Xingu river & city of Altamira, State of Pará, Brazil
This pilot project is a result of a Ph.D research project on riverine women’s adaptation after development-induced resettlement.
The construction of the second biggest dam in Brazil, the Belo Monte Hydropower dam (image 1), has resettled the local riverine community from the riverbank to the outskirts of the nearby city, Altamira. This involuntary resettlement has disconnected the riverines, also known as ‘people of the waters’ (image 2), from the river and the forest, which was their primary source of income and livelihood.
This shift has also resulted in the loss of the riverines’ spatial identity, livelihoods and traditions. There are six Collective Urban Resettlement (CUR) sites spread throughout the city of Altamira (image 3).
The riverine families were resettled gradually from their neighbours, thus rupturing their social networks and communities. These CURs (image 4) are home now to riverine people, indigenous families and city dwellers—a fusion of peoples that the company brought together without considering their different livelihoods and lifestyles.
With the formation of the reservoir, the natural environment has changed dramatically (image 5). Aquatic and terrestrial animal diversity have diminished, and the vegetation has altered. This shift has affected the riverine population, which relied on natural resources for food security and financial capital. These changes have resulted in the riverines becoming dependent on the monthly monetary compensation from the company responsible for the construction of the dam.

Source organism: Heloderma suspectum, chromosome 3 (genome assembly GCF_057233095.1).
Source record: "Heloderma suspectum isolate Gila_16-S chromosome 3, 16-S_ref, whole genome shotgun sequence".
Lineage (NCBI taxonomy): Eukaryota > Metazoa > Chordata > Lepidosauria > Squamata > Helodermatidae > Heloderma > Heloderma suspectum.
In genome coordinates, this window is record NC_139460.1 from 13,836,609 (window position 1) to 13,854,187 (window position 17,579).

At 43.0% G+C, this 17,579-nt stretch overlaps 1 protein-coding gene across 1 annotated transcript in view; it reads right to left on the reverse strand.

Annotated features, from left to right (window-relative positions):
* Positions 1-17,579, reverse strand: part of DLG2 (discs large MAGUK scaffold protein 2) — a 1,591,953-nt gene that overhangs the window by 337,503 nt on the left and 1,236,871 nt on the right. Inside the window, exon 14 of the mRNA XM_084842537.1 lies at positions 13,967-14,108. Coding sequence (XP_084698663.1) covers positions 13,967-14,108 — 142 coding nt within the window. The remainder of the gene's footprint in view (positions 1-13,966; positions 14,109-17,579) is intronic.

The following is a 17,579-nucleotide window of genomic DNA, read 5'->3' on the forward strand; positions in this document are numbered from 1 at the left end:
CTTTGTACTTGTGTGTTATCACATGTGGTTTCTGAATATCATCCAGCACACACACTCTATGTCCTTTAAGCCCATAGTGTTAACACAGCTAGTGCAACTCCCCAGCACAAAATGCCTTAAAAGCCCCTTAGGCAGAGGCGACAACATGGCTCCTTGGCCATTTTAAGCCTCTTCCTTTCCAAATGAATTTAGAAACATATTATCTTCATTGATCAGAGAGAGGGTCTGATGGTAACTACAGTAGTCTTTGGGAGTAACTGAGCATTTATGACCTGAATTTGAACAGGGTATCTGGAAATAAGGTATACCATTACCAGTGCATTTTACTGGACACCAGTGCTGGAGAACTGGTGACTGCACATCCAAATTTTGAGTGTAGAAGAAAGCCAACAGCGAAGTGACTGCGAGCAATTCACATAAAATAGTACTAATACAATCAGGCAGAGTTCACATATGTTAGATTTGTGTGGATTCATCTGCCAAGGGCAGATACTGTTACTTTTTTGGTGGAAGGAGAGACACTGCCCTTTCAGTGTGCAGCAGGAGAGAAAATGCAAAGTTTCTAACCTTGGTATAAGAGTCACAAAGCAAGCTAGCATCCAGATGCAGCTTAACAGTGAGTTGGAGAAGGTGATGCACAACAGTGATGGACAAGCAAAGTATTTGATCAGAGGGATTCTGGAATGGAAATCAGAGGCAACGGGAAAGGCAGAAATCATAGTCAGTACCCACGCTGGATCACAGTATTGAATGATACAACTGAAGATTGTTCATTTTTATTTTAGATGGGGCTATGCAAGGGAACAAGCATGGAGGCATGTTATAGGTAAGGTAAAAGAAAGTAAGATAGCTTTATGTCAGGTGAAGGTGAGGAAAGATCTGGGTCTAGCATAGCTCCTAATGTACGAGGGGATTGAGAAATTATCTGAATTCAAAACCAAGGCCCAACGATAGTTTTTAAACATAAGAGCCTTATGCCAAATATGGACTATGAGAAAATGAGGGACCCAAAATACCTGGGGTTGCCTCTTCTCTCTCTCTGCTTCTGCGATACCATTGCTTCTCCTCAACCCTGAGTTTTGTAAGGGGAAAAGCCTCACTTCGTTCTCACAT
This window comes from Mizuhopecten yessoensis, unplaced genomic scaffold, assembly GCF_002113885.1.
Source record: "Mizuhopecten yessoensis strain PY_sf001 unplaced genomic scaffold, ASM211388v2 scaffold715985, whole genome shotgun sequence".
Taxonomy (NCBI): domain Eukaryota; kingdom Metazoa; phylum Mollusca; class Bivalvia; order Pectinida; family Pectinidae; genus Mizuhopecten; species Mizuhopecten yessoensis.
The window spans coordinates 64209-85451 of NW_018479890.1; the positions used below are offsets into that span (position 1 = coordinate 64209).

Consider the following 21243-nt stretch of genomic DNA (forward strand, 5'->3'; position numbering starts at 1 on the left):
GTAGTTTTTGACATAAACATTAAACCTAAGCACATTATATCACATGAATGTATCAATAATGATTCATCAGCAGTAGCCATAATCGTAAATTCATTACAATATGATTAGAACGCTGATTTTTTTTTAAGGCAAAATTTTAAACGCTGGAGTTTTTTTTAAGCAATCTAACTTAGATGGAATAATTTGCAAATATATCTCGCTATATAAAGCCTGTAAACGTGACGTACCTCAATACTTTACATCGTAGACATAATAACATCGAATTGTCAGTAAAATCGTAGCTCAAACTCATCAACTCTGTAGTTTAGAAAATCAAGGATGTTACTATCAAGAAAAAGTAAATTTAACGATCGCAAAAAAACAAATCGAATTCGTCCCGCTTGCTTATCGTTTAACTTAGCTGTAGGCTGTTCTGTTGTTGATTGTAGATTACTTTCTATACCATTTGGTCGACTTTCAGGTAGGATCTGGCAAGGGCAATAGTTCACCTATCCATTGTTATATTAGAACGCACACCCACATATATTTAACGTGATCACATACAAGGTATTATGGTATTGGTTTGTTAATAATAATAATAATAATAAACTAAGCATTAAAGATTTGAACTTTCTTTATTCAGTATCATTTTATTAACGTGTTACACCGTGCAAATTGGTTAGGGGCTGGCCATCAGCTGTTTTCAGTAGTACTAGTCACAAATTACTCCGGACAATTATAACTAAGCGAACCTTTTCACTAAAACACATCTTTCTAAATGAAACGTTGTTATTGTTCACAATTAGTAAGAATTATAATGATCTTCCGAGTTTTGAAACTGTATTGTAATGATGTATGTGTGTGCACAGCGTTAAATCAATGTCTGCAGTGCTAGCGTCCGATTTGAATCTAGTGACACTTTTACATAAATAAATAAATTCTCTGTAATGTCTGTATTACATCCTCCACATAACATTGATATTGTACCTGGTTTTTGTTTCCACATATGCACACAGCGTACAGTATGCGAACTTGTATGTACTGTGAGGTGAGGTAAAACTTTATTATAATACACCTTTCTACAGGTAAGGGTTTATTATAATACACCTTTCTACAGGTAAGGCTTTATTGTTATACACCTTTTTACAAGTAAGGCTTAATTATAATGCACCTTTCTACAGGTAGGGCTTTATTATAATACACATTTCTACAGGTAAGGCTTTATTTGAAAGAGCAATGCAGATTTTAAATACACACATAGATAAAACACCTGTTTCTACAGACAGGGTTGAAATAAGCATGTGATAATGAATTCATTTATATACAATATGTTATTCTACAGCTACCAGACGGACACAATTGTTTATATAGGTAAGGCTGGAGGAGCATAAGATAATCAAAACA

A Riverine Council was formed by those affected by the dam many years later and a Riverine Territory was created on the reservoir-bank to enable families to return to the riverside (image 6). However, because of federal environmental laws, the riverine families are currently not able to utilise the land fully and to grow vegetables to sell in the market, and the reduction in the number of fish has also affected riverine food and economic security.
In the river bios component, the project team tries to understand the riverines’ history and origins, and to understand the disruption that the Belo Monte dam has created in their lives, through stories recounted by the population.
In the mapping component, the project team joined the NGO Instituto Socioambiental on an expedition to identify the territory of the riverines. With this exercise the team was able to link the stories and histories of the riverines with the land. During the expedition the team and the NGO mapped the vegetation, the soil and animal tracks in every piece of the land, to prepare for the return of the riverine families. Only after analysing the land the Riverine Council indicated in which areas their community would be able to survive.
As part of the revitalization component, the pilot project aims to achieve transformative resilience by means of an action plan to strengthen the riverine people’s self-empowerment and territorial empowerment, as well as their financial stability. The project team aims to transform current livelihoods of the riverine people in the reservoir area within the context of the changed natural environment. This action plan must be connected to riverine traditions and to empower the riverine community, which has been invisible and marginalised throughout the resettlement process.